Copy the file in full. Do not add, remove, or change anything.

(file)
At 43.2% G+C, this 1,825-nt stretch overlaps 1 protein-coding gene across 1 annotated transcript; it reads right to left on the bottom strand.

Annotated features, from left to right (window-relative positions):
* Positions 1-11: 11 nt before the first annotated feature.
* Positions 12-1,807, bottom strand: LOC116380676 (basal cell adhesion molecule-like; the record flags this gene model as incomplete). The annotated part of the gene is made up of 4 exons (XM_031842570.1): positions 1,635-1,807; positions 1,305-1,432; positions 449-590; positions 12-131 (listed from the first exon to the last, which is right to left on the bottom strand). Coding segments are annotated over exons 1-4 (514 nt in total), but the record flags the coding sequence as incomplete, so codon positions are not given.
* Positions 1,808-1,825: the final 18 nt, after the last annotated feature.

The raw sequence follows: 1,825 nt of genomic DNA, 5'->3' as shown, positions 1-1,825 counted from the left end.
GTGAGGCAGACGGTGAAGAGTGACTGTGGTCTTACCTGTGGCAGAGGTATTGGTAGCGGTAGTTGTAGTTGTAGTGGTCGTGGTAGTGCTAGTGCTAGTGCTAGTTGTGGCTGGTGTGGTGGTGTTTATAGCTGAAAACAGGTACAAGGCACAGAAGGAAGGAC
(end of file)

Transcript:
At 43.2% G+C, this 1,825-nt stretch overlaps 1 protein-coding gene across 1 annotated transcript; it reads right to left on the bottom strand.

Annotated features, from left to right (window-relative positions):
* Positions 1-11: 11 nt before the first annotated feature.
* Positions 12-1,807, bottom strand: LOC116380676 (basal cell adhesion molecule-like; the record flags this gene model as incomplete). The annotated part of the gene is made up of 4 exons (XM_031842570.1): positions 1,635-1,807; positions 1,305-1,432; positions 449-590; positions 12-131 (listed from the first exon to the last, which is right to left on the bottom strand). Coding segments are annotated over exons 1-4 (514 nt in total), but the record flags the coding sequence as incomplete, so codon positions are not given.
* Positions 1,808-1,825: the final 18 nt, after the last annotated feature.

The raw sequence follows: 1,825 nt of genomic DNA, 5'->3' as shown, positions 1-1,825 counted from the left end.
GTGAGGCAGACGGTGAAGAGTGACTGTGGTCTTACCTGTGGCAGAGGTATTGGTAGCGGTAGTTGTAGTTGTAGTGGTCGTGGTAGTGCTAGTGCTAGTGCTAGTTGTGGCTGGTGTGGTGGTGTTTATAGCTGAAAACAGGTACAAGGCACAGAAGGAAGGAC